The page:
“The third myth is that the city is intact, with personal belongings still in their original places. In fact, marauders even dig out pipes on the streets. In some apartment blocks, metal railings are sawed off for scrap. A realistic illustration of transience.”

What are your favorite places?

“The outskirts. The greenhouses, for instance. A huge greenhouse with caved-in roof and gaping holes in the walls. On a sunny day you can feel the weight of the city air there. Another one is a market in the southern part of Prypiat. No one comes there, there is nothing peculiar about it. But you develop a taste for unpeculiar places. I also like District Two a lot. The wild growth is at its wildest there, and a lot of artifacts have survived: a Soviet Press kiosk, a fruiterer’s ‘cage’ for watermelons, a bathtub discarded by marauders, a merry-go-round on a playground all carpeted with moss. And the roofs, of course. The most popular ones are two 16-storied buildings in the central square. Cool, but trite. I like another high-rise building which stands aloof on Lesi Ukrainky St. It offers a great panorama of all the nine- and five-storied apartment blocks, with their overgrown roofs and puddles on them. Another popular lookout point is on top of a 16-storied building on Heroiv Stalingradu St. On a sunny day in November, when the trees are almost bare, just tilt your head slightly to the right, and you feel like a bird, as if you are in another world.”

What do you think is the symbol of the city?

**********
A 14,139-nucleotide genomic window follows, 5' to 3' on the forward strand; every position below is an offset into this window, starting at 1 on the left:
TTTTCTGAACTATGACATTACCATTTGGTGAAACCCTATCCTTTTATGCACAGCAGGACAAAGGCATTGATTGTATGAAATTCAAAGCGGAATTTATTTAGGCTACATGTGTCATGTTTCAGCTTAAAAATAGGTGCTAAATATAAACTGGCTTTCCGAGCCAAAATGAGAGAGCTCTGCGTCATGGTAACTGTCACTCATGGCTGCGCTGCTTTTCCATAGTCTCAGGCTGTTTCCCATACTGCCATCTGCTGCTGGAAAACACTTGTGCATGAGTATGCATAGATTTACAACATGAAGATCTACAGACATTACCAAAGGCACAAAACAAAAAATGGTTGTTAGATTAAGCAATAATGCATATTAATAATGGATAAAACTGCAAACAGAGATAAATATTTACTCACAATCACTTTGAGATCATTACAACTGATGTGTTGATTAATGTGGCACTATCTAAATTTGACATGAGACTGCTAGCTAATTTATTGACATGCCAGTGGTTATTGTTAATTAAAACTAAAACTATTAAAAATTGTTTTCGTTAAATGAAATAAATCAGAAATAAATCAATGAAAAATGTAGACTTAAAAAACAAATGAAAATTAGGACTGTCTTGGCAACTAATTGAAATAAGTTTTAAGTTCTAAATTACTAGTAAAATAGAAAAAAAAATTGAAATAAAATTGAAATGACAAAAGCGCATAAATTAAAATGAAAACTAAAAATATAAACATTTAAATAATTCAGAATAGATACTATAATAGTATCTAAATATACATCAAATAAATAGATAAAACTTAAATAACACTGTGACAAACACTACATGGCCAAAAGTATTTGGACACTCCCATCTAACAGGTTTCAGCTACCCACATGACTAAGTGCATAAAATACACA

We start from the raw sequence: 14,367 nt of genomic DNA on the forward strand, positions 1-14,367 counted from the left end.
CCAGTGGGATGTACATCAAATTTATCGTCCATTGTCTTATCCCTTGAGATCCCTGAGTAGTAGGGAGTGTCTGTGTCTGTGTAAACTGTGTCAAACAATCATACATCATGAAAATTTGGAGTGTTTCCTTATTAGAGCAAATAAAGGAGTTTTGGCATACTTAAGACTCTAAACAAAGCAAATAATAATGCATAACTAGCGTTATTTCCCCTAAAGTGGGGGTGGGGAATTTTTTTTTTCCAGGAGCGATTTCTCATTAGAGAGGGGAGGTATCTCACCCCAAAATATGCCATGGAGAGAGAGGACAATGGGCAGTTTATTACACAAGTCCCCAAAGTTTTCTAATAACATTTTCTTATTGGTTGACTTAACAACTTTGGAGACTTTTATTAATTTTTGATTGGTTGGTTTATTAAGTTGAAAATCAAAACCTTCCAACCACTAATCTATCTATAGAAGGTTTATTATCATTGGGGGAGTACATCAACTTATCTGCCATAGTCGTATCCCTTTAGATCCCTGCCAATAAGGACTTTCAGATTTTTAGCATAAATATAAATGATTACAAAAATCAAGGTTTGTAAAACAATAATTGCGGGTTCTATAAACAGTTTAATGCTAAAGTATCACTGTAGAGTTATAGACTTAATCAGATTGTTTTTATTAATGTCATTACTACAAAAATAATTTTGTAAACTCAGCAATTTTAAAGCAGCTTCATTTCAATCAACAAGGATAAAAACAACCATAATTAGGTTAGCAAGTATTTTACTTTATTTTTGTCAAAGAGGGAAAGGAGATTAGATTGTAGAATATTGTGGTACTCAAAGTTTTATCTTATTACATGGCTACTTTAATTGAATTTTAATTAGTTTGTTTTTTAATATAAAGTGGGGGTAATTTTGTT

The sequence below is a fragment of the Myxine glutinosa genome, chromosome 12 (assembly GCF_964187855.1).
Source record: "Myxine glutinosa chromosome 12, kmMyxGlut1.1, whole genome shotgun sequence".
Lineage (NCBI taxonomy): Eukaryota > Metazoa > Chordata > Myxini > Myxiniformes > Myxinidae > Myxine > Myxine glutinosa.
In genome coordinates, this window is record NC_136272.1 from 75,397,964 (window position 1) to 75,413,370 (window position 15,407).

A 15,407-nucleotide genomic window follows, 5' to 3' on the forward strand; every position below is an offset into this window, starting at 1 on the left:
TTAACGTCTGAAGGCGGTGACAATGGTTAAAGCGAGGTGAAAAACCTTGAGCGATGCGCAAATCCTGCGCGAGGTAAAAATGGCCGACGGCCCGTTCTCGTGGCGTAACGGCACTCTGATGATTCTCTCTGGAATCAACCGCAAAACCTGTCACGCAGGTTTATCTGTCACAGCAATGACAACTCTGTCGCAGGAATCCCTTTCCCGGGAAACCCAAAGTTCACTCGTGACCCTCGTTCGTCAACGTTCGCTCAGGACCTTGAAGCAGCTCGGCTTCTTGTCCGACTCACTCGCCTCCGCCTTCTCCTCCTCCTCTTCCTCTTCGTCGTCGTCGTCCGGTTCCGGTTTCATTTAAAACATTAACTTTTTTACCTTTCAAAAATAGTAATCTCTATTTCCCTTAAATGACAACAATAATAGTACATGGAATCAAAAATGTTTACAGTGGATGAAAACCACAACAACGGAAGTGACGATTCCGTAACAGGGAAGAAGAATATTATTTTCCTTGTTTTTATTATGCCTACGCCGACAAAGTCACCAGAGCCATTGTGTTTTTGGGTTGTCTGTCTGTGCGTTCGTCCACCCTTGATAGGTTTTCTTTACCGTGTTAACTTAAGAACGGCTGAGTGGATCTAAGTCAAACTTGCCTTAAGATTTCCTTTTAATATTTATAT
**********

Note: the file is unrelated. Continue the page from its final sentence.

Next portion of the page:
“There are a couple of them. Last summer my friend, a photographer, shot a room with a tiny tree growing precisely in the middle of the open window. A striking image of overwhelming nature. The city’s profile changed for good when they started building a new shelter, one of the world’s largest arch constructions. When I see it, it feels like distant future, where this concrete belly rises above the forest like the history museum from H.G. Wells’s Time Machine. The city must have an archetypal symbol. Not a deserted giant wheel, but this combination of gray and green, epitomizing the victory of nature over man. There is another image from this group which I photographed once: a white, typically Soviet-time wall with a vine climbing up from the ground to the ninth floor. Such an outburst of life, Amazonia. A weird, scary, endless sea of life.”

What kind of people do you come across there?

“The most typical ones are the personnel at the station and laundry. They live like inconspicuous earthlings, work to get their bonuses, wear cheap camouflage, speak a central Ukrainian vernacular with a lot of swear-words, they are warm-hearted and they like to drink. Just your ordinary blokes.

“Metallists are a much more interesting sort. Guys with monochrome inks, iron teeth, five-millimeter crew cuts, and the manners and slang to match. They sit in a wooden hut at the station Yanov, grilling poached boar and smoking pot. Interestingly, they saw metal for scrap almost officially. They are not those wretched losers with old, rusty bikes, who would walk 50 kilometers to nick some copper cable. The metallists are working in coordinated groups, and they have the tools. When they come across illegals, they can: a) have a drink with them; b) thrash them; c) invite them to their quarters and hand them over to the cops. Three days before the end of the reporting period, a third category comes into the picture: a couple of conventional cops. They are your typical pigs, but there is a shade of difference: they are kinder than their counterparts on the mainland. When they catch kids with cameras, they don’t punish them.